Laryngitis is an inflammation of the larynx, the area that houses your vocal cords. A common side effect of laryngitis is hoarseness, which changes the quality and character of your voice. Some case reports and studies have found that COVID-19 can cause laryngitis and change how your voice sounds.
While laryngitis is not the most common COVID-19 symptom, changes to your voice can affect you if you use your voice for your profession or hobbies.
Keep reading to learn more about how and why COVID-19 may affect your voice.
But some people have reported changes in their voice, especially hoarseness, due to COVID-19. These symptoms may be due to one or more of the following:
- Inflammation of your upper airways may cause your vocal cords to swell.
- Very forceful coughing or vomiting can injure your vocal cords.
- If you required intubation to support your breathing while you were ill, it might have injured your vocal cords.
- The virus may injure or irritate your vagus nerve, which has branches related to vocal production.
Some researchers have identified higher levels of angiotensin-converting enzyme 2 (ACE2) in the vocal folds. ACE2 is a receptor for the SARS-CoV-2 virus, which causes COVID-19. The presence of these receptors suggests some people may be especially vulnerable to voice changes after COVID-19 infection.
A 2021 review found that most people who reported voice changes from COVID-19 reported hoarseness or dysphonia (disorders that affect the voice). Vocal changes affected female patients with COVID-19 more than male patients.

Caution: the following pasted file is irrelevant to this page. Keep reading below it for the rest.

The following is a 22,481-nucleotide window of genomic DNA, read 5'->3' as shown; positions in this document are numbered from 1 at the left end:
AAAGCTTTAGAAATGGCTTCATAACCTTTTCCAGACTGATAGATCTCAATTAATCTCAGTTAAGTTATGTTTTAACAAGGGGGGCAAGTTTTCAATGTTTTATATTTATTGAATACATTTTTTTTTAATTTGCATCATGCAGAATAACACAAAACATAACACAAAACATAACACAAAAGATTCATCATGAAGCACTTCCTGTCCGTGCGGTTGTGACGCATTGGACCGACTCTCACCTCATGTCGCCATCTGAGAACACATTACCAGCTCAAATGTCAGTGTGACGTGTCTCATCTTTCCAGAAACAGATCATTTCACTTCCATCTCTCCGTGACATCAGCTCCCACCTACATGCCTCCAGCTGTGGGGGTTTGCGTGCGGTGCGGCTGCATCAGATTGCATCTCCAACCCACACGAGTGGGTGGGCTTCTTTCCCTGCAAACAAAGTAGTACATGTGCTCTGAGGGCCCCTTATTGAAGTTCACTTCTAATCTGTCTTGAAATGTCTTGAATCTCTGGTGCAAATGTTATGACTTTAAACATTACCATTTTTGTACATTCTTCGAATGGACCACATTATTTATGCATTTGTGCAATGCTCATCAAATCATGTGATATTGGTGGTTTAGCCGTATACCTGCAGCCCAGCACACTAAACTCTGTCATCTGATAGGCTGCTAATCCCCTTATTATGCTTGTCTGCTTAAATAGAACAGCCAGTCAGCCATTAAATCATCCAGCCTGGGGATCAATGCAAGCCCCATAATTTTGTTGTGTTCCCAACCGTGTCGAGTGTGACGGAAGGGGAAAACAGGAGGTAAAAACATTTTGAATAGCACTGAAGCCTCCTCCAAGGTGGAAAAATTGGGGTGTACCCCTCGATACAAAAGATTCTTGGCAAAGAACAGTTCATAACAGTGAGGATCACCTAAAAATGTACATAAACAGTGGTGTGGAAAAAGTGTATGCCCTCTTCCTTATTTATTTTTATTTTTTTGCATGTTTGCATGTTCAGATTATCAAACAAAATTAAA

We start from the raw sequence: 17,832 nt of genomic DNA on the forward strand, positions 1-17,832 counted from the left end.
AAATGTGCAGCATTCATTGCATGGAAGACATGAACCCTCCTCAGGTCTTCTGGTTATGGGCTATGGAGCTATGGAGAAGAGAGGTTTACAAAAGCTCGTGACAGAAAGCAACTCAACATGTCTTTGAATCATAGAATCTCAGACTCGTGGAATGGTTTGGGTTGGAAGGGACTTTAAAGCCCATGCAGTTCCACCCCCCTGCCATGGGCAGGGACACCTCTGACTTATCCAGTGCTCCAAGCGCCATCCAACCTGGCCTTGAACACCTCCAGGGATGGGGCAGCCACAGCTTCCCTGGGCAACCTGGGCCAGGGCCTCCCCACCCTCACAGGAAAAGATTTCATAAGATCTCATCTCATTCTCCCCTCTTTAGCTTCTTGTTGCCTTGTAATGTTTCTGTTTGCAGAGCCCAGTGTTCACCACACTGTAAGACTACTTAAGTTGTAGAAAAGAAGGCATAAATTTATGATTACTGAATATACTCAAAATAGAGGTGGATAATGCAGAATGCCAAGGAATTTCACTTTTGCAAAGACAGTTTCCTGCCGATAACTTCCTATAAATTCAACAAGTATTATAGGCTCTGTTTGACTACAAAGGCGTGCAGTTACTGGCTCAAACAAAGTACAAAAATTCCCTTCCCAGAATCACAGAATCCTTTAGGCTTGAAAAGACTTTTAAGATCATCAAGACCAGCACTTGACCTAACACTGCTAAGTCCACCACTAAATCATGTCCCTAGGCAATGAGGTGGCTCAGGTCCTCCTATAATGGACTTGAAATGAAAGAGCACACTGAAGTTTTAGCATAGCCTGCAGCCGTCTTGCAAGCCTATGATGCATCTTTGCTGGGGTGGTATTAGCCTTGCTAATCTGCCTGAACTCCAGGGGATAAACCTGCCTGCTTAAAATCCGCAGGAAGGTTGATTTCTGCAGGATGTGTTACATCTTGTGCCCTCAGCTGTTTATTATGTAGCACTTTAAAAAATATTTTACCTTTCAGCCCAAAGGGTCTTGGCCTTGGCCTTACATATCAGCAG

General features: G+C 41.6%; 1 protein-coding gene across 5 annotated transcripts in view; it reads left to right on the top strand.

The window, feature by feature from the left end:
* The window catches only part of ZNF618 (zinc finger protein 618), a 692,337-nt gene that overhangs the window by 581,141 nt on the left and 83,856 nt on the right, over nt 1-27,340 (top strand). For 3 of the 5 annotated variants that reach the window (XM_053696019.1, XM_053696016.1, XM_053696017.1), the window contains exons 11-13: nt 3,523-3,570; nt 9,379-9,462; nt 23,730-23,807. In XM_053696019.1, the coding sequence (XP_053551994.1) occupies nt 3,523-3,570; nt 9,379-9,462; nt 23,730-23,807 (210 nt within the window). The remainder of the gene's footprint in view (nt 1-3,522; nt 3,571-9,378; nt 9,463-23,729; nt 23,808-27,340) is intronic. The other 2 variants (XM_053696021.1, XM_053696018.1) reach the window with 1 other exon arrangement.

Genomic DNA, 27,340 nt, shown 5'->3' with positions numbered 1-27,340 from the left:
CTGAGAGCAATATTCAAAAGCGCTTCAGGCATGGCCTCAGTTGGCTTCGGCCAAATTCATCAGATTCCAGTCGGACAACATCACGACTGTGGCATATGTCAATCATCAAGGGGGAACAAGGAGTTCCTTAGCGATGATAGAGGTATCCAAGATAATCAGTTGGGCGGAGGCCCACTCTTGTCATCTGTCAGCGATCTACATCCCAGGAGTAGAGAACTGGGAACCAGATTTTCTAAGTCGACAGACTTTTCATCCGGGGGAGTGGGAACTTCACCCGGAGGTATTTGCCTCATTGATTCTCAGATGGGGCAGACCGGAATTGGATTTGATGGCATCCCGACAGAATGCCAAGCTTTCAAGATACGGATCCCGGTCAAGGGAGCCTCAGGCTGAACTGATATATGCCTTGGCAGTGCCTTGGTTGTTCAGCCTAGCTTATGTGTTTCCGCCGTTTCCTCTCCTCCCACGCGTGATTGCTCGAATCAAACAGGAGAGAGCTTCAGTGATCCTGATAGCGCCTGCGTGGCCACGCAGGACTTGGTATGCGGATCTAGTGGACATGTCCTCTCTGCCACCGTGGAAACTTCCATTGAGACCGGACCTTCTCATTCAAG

Researchers have identified different variants of COVID-19 over time. A variant is a genetic mutation of an original viral strain. Early variants of COVID-19, such as the Alpha and Delta variants, didn’t appear to affect the voice. But a later variant called Omicron did.
The Omicron variant
Should I test for COVID-19 if my voice is hoarse?
COVID-19 could cause a hoarse voice. But there are many causes of acute laryngitis and the hoarseness it causes. Upper respiratory tract infections (which include COVID-19) and overuse of your voice are the
If you experience hoarseness and no other symptoms, you could test for COVID-19. But there is not a lot of research to support hoarseness as the only COVID-19 symptom.
- Drink plenty of fluids, especially water. Try to drink enough fluids where your urine is pale yellow.
- Breathe in steam via steam showers, which can help to relieve inflammation.
- Take frequent sips of cold water to reduce the urge to cough.
- Avoid straining your voice through excessive throat clearing.
- Avoid whispering, as that can put greater strain on your vocal folds.
- Refrain from smoking and vaping. Avoid exposure to smoke.
- Take frequent breaks from talking when you notice your voice is getting tired.
Resting your body whenever possible can also help you recover from COVID-19.
Seek immediate medical attention if you experience emergency symptoms, such as:
- problems breathing
- loss of consciousness
You cannot choose where the COVID-19 virus affects your body. But you can take steps to protect against getting COVID-19 in the first place. Ways to do this include:
- Practice routine handwashing with soap and water, especially after you sneeze or cough.
- Stay up to date with COVID-19 vaccinations to protect against the most serious forms of the illness.
- Avoid contact with others who have a confirmed diagnosis of COVID-19 or who are ill.
- Take steps in your home to improve ventilation, such as changing air filters regularly and using high-energy particulate air cleaners. If you can, open windows to your home to bring in as much outdoor air as possible.
If you do experience laryngitis, protect your voice by resting it. Overuse
The Omicron COVID-19 variant causes more changes to your voice than previous variants. Because the virus has mutated frequently, future strains may also cause vocal changes.
If you experience laryngitis due to COVID-19, it’s important to stay hydrated, rest, and avoid forceful coughing and throat clearing. These steps can help protect your voice while you recover.